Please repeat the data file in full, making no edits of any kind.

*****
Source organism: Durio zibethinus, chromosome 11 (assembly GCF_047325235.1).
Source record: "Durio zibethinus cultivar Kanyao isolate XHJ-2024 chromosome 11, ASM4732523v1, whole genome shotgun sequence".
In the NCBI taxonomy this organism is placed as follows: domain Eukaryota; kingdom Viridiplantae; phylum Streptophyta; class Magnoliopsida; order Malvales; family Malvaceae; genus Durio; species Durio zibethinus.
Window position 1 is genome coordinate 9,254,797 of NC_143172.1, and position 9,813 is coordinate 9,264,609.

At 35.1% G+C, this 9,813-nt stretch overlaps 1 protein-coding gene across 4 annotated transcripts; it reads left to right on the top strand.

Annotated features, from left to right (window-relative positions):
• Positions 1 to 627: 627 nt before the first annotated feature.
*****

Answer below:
Source organism: Durio zibethinus, chromosome 11 (assembly GCF_047325235.1).
Source record: "Durio zibethinus cultivar Kanyao isolate XHJ-2024 chromosome 11, ASM4732523v1, whole genome shotgun sequence".
In the NCBI taxonomy this organism is placed as follows: domain Eukaryota; kingdom Viridiplantae; phylum Streptophyta; class Magnoliopsida; order Malvales; family Malvaceae; genus Durio; species Durio zibethinus.
Window position 1 is genome coordinate 9,254,797 of NC_143172.1, and position 9,813 is coordinate 9,264,609.

At 35.1% G+C, this 9,813-nt stretch overlaps 1 protein-coding gene across 4 annotated transcripts; it reads left to right on the top strand.

Annotated features, from left to right (window-relative positions):
• Positions 1 to 627: 627 nt before the first annotated feature.